“Good” Cholesterol Found to Reverse Atherosclerosis in Mice with Diabetes

Oct 1, 2019 | Atherosclerosis, Cholesterol, Diabetes, NYU School of Medicine

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Researchers at the NYU School of Medicine perform study that “provides the ‘first direct evidence’ that raising levels of a simple, functional version of good cholesterol – the HDL protein shuttle that pulls cholesterol out of cells – reversed the progression of atherosclerosis in mice with diabetes,” as reported in EurekAlert!.

The study results are based around atherosclerosis, a condition where high levels of cholesterol cause “plaques” to form in vessel walls, eventually restricting blood flow to cause heart attacks and strokes. Many of these same patients have diabetes, in which tissues are injured by high blood sugar.

The Authors’ Remarks

“Our study results argue that raising levels of functional good cholesterol addresses inflammatory roots of atherosclerosis driven by cholesterol buildup beyond what existing drugs can achieve,” says study senior author Edward Fisher, MD, PhD, the Leon H. Charney Professor of Cardiovascular Medicine at NYU Langone Health. “Good cholesterol is back as therapeutic target because we now understand its biology well enough to change it in ways that lower disease risk.”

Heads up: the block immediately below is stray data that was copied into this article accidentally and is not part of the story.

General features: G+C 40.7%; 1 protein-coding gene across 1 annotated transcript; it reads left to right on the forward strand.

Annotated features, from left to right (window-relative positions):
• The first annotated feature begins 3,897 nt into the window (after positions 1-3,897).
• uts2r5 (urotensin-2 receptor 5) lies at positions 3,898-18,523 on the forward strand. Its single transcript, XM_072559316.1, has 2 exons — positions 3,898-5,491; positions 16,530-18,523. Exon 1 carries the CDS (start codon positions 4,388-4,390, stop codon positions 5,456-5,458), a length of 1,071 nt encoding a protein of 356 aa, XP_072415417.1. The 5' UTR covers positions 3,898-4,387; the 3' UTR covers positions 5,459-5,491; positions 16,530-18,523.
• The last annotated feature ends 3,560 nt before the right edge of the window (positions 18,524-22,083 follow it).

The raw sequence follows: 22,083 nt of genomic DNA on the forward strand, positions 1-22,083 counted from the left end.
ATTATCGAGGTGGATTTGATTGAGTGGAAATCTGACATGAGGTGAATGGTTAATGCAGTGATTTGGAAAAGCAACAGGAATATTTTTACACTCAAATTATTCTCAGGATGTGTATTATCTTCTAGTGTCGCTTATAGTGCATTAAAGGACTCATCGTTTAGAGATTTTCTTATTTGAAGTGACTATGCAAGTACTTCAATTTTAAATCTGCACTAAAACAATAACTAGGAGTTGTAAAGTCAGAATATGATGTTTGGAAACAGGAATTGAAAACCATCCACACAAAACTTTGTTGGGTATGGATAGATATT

First author Tessa Barrett, PhD, research assistant professor in the Department of Medicine at NYU School of Medicine, also comments, saying, “For the study we built our own version of the HDL particle, called reconstituted HDL, which promises to become the basis for new kinds of functional HDL treatments that finally reduce the residual risk for cardiovascular disease not addressed currently.”

Study Details

In sets of experiments, the current study authors raised functional HDL levels in diabetic mice by increasing the amounts apoA-I present, either by genetic engineering or direct injection. They found that the increase in functional HDL stopped cholesterol-driven immune cell multiplication (proliferation) in bone marrow, reduced inflammation in immune cells in plaques by half, and enhanced the reversal of atherosclerotic disease processes (regression) by 30 percent in mice already treated to lower their bad cholesterol.

Finally, the study results also show that increased HDL levels kept another set of immune cells called neutrophils from giving off webs of fibers that increase inflammation and blot clot formation in atherosclerosis, further blocking blood flow.

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